The loss of lives in South Carolina causes grief, but not surprise, in a country in desperate need of honest reflection and changed systems.
Our work to end institutional racism and help our organization identify and support the key racial justice issues of our time has been particularly fraught in recent years. We may simultaneously feel an urgency to respond and be somewhat overwhelmed.
Celebrate this historic day commemorating the end of slavery, and help make it an even more integral part of U.S. history.
From the United Methodist Book of Discipline
“We recognize racism as sin and affirm the ultimate and temporal worth of all persons. We rejoice in the gifts that particular ethnic histories and cultures bring to our total life. We commend and encourage the self-awareness of all racial and ethnic groups and oppressed people that leads them to demand their just and equal rights as members of society.” (Social Principles, ¶ 162 B)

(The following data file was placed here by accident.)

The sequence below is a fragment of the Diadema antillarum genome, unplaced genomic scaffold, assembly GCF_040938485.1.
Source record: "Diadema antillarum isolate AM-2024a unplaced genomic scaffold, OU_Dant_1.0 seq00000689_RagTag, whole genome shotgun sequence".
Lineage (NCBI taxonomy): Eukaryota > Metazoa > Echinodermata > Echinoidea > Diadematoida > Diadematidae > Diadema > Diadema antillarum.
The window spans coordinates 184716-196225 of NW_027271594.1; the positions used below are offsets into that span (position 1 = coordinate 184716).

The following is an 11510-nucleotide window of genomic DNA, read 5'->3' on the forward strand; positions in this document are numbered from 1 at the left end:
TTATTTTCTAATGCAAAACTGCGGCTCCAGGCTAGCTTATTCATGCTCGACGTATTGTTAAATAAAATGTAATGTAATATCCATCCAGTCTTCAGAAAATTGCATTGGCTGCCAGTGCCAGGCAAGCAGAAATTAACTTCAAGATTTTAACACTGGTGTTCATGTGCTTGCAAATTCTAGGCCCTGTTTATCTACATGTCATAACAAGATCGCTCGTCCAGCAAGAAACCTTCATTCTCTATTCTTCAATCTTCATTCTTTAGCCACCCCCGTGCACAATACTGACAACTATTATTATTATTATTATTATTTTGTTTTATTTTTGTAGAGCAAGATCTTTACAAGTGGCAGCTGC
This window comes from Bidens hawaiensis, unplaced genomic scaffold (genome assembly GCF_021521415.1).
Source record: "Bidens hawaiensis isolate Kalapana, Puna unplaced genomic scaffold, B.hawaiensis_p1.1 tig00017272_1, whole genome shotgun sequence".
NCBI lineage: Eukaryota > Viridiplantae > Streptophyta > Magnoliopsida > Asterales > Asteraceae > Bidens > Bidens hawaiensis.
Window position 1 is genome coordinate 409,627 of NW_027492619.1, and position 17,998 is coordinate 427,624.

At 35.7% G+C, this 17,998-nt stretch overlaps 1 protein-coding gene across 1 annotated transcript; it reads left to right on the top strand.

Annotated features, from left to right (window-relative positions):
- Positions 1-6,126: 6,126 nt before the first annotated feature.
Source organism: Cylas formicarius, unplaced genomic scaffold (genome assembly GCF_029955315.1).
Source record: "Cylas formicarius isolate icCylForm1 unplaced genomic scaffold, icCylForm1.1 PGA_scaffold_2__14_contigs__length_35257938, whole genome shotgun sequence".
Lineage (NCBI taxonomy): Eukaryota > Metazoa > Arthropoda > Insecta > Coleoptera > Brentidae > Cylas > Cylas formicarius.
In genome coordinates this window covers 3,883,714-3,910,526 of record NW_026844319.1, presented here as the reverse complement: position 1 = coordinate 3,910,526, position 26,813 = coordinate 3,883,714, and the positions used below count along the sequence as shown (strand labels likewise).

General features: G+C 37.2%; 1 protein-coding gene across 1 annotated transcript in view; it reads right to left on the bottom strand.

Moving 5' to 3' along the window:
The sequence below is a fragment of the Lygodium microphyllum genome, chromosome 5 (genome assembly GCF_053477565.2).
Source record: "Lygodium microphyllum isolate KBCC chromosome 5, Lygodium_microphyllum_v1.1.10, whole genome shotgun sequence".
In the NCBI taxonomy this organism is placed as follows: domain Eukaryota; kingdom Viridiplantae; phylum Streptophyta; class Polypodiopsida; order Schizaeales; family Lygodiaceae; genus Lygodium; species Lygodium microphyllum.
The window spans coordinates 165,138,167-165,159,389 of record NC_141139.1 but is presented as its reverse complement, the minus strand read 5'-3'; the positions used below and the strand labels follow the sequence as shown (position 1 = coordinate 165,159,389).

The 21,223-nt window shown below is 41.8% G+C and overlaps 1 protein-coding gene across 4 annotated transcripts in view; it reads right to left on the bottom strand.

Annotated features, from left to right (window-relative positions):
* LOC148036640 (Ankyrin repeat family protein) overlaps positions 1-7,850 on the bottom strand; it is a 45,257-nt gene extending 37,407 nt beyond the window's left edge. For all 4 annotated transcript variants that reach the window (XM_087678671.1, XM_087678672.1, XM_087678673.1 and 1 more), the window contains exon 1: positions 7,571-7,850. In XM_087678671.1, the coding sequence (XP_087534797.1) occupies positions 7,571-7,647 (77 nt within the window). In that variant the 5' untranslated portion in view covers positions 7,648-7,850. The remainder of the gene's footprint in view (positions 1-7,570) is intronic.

Racial justice is an ongoing focus of United Methodist Women mission work. We conduct regular racial justice workshops with members, and work in coalition with human and civil rights groups to track hate-crimes and to promote racial justice in the United States and the world.
United Methodist Women's Charter for Racial Justice was created and adopted by the Women’s Division in 1978 and successfully adopted by the whole denomination in 1980. General Conference has consecutively readopted it, every eight years since, most recently in 2008. The Charter continues our urgent call for study and action on the principles and goals of its vision.
“From one ancestor he made all the nations to inhabit the whole earth.”
This resource charts United Methodist Women's efforts for human rights and milestones in United States history. It has been updated as a flipbook with content through the present.
Contact the Racial Justice Office
phone: 212-682-3633 - ext. 3102
Church Center for the United Nations
United Methodist Women
777 UN Plaza
New York, NY 10017